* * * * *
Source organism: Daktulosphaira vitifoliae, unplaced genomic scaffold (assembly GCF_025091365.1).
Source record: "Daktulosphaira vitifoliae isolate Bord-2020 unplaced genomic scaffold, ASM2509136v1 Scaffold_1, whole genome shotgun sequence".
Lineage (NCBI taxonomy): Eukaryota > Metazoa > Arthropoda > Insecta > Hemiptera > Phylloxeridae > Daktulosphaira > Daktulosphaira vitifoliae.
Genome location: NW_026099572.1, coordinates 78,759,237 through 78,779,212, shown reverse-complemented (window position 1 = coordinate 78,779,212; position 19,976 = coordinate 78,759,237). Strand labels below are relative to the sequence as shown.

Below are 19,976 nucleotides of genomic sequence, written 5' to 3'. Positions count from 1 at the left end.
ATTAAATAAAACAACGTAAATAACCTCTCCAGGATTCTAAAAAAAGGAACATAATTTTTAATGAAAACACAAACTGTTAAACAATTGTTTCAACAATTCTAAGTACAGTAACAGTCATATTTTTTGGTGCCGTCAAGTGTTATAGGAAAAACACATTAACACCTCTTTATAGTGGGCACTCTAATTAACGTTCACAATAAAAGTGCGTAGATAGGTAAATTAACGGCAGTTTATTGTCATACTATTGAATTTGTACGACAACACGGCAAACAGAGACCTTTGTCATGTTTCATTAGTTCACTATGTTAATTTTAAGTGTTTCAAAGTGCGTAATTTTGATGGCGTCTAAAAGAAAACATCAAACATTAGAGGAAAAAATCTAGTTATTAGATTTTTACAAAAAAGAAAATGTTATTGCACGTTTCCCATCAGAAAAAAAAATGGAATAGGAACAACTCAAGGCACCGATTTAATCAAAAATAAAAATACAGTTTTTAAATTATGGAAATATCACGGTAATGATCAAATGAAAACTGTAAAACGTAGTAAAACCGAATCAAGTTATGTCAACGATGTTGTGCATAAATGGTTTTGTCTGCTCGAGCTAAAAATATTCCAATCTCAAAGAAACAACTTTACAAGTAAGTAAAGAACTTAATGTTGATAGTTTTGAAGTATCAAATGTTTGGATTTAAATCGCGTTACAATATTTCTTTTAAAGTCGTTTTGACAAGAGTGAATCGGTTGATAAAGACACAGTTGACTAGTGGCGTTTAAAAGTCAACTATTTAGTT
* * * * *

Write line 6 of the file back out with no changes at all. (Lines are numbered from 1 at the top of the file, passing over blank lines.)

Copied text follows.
ATTAAATAAAACAACGTAAATAACCTCTCCAGGATTCTAAAAAAAGGAACATAATTTTTAATGAAAACACAAACTGTTAAACAATTGTTTCAACAATTCTAAGTACAGTAACAGTCATATTTTTTGGTGCCGTCAAGTGTTATAGGAAAAACACATTAACACCTCTTTATAGTGGGCACTCTAATTAACGTTCACAATAAAAGTGCGTAGATAGGTAAATTAACGGCAGTTTATTGTCATACTATTGAATTTGTACGACAACACGGCAAACAGAGACCTTTGTCATGTTTCATTAGTTCACTATGTTAATTTTAAGTGTTTCAAAGTGCGTAATTTTGATGGCGTCTAAAAGAAAACATCAAACATTAGAGGAAAAAATCTAGTTATTAGATTTTTACAAAAAAGAAAATGTTATTGCACGTTTCCCATCAGAAAAAAAAATGGAATAGGAACAACTCAAGGCACCGATTTAATCAAAAATAAAAATACAGTTTTTAAATTATGGAAATATCACGGTAATGATCAAATGAAAACTGTAAAACGTAGTAAAACCGAATCAAGTTATGTCAACGATGTTGTGCATAAATGGTTTTGTCTGCTCGAGCTAAAAATATTCCAATCTCAAAGAAACAACTTTACAAGTAAGTAAAGAACTTAATGTTGATAGTTTTGAAGTATCAAATGTTTGGATTTAAATCGCGTTACAATATTTCTTTTAAAGTCGTTTTGACAAGAGTGAATCGGTTGATAAAGACACAGTTGACTAGTGGCGTTTAAAAGTCAACTATTTAGTT